We analyze6 valuation of 190 Indian firms over 17 years that are cross-listed across five different foreign equity locations (USA, UK, Luxembourg, Singapore, and UAE). Our analysis indicates multiple findings of interest for the executives specially in the firms based out of emerging markets.

First, we find an interesting trade-off when a firm cross-list in the foreign equity market. At the one hand, there is a strong demand for foreign equity offerings from the emerging market firms as part of portfolio diversification strategy of the developed market institutional and retail investors. On the other hand, these equity offerings face difficulty to get positive valuation, as there is significant home bias of foreign investors. So, CEO/CFO of these firms need to compare the benefits and costs of cross-listing based on multiple factors (Take away 1).

Take away 1: CEOs/CFOs need to compare the benefits and costs of cross-listing based on multiple factors.

Second, the key driving factors of getting attractive valuation in the foreign equity market is dependent on four distinct differences between the country of origin of the equity offering firm and cross-listing location. First in the list are the economic characteristics which indicate economic development and macroeconomic differences between the firm’s home and host countries. Second factor is financial differences which is dependent on different level of development of the financial sector of two locations. Third factor that we find is the political factor which is based on political stability, democracy, and trade bloc membership differences of two locations. The fourth and last factor that we find is the administrative distance, which is based on prior colonial ties, similarity of spoken languages, dominant religion, and legal system. So, CEO/CFO of these firms need to consider the differences in all four dimensions so that they choose the appropriate foreign equity market location based on data and analysis (Take away 2).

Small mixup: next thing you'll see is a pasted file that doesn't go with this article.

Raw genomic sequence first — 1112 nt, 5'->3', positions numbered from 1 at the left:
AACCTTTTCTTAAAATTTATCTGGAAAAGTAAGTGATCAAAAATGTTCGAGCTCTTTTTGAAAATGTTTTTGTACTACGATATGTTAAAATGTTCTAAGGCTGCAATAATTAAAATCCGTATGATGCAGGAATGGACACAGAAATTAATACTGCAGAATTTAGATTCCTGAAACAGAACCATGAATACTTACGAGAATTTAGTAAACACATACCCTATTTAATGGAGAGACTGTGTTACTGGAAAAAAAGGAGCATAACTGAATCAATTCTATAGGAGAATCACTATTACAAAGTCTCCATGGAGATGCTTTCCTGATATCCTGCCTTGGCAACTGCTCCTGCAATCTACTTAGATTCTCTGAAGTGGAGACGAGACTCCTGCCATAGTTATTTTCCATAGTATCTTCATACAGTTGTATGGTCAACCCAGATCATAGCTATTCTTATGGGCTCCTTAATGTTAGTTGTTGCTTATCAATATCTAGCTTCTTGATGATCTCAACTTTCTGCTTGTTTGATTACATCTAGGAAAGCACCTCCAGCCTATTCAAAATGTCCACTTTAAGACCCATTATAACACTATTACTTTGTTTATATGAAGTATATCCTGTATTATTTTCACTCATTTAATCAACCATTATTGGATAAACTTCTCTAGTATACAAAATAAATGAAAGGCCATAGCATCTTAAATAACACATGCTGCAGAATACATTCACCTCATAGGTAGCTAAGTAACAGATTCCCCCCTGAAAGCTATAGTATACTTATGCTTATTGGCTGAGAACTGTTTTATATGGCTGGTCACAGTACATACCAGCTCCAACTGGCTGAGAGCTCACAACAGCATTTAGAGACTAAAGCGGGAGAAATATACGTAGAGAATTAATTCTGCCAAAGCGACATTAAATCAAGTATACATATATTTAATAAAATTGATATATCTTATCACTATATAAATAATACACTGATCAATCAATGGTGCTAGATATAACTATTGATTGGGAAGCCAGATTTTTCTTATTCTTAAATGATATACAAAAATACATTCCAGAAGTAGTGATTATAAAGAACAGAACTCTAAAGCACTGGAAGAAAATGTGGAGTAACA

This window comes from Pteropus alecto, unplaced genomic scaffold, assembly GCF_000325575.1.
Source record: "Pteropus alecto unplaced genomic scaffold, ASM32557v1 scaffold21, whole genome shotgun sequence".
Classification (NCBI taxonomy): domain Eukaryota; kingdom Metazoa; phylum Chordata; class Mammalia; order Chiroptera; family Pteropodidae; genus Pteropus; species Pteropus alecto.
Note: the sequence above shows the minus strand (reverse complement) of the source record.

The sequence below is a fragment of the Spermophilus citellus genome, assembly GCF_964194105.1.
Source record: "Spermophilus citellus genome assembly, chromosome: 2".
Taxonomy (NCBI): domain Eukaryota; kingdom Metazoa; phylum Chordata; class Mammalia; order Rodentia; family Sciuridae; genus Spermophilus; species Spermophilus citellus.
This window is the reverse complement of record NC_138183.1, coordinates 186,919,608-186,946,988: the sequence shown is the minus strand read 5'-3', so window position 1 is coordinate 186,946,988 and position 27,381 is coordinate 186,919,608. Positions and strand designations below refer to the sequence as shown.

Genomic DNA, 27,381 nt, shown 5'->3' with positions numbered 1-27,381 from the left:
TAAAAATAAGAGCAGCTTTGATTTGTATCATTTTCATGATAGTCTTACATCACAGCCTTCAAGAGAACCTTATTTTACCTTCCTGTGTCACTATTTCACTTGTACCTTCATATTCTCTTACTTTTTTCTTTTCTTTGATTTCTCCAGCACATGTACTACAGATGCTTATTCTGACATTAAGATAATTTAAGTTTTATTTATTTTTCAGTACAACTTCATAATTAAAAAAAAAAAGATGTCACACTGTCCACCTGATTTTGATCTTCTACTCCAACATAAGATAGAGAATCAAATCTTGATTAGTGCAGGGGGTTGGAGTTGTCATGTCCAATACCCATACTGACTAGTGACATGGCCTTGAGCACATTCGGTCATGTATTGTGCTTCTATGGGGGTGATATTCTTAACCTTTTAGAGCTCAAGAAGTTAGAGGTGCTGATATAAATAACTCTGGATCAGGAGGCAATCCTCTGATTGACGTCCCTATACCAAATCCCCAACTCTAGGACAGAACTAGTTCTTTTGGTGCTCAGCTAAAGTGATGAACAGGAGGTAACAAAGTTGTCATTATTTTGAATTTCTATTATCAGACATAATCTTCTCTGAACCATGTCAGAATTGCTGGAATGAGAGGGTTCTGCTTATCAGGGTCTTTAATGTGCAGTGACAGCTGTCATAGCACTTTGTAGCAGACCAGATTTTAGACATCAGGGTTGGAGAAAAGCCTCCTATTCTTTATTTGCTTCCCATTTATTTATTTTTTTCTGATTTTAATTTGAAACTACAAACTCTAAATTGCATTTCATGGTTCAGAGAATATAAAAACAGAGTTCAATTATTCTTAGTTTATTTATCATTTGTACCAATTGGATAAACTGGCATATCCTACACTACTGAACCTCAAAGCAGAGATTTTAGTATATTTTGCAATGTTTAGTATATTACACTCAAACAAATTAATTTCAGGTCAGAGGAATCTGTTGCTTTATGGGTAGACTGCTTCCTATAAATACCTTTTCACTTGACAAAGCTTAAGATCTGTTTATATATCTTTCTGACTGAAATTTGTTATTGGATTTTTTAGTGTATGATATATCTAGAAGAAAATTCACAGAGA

Take away 2: Need to analyze multi-dimensional (economic, financial, political, and administrative) differences between issuing country and listing location.

Third, we also calculate the effect of difference across four dimensions and their effect on the valuation of cross-listed firm. Our empirical analysis indicates that the consolidated effect of the difference in all four dimensions between equity issuing country and country of foreign listing improves valuation of at foreign equity market by 1.5%. We also find that beyond a threshold value of the difference, valuation at foreign equity market starts reducing at 0.085% for every additional unit of the difference. Therefore, CEO / CFO need to develop understanding when the difference between home country characteristics and foreign equity location becomes ‘bridge too far’ (Take away 3).